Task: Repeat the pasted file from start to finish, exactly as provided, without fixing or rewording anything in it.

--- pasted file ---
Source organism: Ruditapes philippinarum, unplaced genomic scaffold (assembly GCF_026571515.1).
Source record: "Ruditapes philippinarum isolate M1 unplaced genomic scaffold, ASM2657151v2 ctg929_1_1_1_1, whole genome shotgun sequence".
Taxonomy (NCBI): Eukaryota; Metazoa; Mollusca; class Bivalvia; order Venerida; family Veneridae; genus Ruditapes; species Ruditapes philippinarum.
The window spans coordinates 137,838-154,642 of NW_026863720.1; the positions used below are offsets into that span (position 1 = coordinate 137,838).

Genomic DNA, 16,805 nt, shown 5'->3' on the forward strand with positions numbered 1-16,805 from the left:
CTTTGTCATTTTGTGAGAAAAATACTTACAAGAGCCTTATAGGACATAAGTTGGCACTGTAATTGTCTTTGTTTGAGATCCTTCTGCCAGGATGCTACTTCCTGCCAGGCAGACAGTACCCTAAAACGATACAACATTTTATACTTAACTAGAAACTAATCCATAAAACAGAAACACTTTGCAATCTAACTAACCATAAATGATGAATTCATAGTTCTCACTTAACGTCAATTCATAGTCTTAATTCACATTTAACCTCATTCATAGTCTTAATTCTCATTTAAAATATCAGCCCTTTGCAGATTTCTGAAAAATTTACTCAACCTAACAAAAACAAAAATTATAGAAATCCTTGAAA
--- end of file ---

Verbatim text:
Source organism: Ruditapes philippinarum, unplaced genomic scaffold (assembly GCF_026571515.1).
Source record: "Ruditapes philippinarum isolate M1 unplaced genomic scaffold, ASM2657151v2 ctg929_1_1_1_1, whole genome shotgun sequence".
Taxonomy (NCBI): Eukaryota; Metazoa; Mollusca; class Bivalvia; order Venerida; family Veneridae; genus Ruditapes; species Ruditapes philippinarum.
The window spans coordinates 137,838-154,642 of NW_026863720.1; the positions used below are offsets into that span (position 1 = coordinate 137,838).

Genomic DNA, 16,805 nt, shown 5'->3' on the forward strand with positions numbered 1-16,805 from the left:
CTTTGTCATTTTGTGAGAAAAATACTTACAAGAGCCTTATAGGACATAAGTTGGCACTGTAATTGTCTTTGTTTGAGATCCTTCTGCCAGGATGCTACTTCCTGCCAGGCAGACAGTACCCTAAAACGATACAACATTTTATACTTAACTAGAAACTAATCCATAAAACAGAAACACTTTGCAATCTAACTAACCATAAATGATGAATTCATAGTTCTCACTTAACGTCAATTCATAGTCTTAATTCACATTTAACCTCATTCATAGTCTTAATTCTCATTTAAAATATCAGCCCTTTGCAGATTTCTGAAAAATTTACTCAACCTAACAAAAACAAAAATTATAGAAATCCTTGAAA